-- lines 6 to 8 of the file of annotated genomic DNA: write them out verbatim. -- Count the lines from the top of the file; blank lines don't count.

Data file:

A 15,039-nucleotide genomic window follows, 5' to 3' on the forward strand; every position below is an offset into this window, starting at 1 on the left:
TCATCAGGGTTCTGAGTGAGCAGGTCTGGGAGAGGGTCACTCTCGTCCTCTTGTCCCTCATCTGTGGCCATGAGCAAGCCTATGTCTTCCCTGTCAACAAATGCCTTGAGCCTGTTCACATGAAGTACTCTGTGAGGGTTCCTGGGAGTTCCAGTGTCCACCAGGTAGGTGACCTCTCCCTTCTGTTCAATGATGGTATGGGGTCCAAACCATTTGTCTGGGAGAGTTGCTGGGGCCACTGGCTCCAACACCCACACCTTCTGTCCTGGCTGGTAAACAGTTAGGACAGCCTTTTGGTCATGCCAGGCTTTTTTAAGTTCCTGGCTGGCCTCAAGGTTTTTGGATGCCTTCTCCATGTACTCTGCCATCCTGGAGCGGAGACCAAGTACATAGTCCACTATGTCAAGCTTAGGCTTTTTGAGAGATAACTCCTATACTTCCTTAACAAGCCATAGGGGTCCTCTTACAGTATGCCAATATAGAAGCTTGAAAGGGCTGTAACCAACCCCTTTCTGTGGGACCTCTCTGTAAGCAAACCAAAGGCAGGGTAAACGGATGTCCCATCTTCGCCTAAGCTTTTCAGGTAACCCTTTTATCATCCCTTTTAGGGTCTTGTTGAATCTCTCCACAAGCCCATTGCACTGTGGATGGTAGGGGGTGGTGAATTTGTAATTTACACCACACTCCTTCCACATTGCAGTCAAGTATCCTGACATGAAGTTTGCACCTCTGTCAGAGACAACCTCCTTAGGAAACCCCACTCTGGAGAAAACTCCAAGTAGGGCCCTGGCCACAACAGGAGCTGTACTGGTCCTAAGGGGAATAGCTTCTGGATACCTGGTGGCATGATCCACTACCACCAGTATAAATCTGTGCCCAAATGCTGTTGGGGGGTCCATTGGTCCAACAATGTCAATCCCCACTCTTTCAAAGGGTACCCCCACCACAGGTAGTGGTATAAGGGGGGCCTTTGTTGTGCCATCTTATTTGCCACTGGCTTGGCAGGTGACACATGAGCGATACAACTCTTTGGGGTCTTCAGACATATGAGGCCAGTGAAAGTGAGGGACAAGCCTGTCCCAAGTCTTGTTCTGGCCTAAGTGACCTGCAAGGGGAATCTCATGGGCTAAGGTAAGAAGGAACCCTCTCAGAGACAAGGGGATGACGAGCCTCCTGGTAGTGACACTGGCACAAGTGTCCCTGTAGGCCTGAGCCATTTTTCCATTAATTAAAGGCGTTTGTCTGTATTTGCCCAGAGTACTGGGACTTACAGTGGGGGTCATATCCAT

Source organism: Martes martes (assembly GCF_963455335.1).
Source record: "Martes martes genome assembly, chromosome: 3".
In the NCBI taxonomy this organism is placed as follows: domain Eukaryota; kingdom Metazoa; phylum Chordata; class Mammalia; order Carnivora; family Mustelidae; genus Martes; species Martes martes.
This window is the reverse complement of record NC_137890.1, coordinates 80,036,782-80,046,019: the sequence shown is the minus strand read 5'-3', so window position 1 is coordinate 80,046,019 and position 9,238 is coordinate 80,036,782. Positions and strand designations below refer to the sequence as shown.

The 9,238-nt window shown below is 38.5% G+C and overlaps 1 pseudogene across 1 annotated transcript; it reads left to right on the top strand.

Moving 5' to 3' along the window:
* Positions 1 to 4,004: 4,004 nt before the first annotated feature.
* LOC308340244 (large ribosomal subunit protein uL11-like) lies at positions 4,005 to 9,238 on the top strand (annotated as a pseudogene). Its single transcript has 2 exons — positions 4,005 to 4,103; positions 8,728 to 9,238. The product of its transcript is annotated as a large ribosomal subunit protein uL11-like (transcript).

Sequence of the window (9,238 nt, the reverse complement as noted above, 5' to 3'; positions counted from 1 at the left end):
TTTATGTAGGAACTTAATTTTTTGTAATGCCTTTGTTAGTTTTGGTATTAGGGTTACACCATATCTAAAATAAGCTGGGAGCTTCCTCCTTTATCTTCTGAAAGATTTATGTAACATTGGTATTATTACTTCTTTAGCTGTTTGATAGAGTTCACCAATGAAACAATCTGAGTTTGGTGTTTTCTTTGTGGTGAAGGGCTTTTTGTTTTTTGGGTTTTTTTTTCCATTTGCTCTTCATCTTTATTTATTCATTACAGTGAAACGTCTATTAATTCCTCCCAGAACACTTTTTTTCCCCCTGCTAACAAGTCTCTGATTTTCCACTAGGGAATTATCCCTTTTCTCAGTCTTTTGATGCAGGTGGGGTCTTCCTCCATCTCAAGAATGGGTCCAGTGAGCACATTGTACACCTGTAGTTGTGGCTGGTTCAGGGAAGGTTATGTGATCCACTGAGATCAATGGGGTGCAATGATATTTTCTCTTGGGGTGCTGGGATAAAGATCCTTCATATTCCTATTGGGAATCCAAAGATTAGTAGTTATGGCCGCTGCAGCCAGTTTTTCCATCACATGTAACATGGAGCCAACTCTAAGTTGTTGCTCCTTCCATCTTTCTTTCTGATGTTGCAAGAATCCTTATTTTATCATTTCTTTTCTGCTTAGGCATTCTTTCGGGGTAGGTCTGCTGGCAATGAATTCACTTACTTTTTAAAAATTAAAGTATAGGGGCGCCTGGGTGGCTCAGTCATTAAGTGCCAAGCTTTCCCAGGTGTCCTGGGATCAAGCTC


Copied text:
This window is the reverse complement of record NC_137890.1, coordinates 80,036,782-80,046,019: the sequence shown is the minus strand read 5'-3', so window position 1 is coordinate 80,046,019 and position 9,238 is coordinate 80,036,782. Positions and strand designations below refer to the sequence as shown.

The 9,238-nt window shown below is 38.5% G+C and overlaps 1 pseudogene across 1 annotated transcript; it reads left to right on the top strand.

Moving 5' to 3' along the window: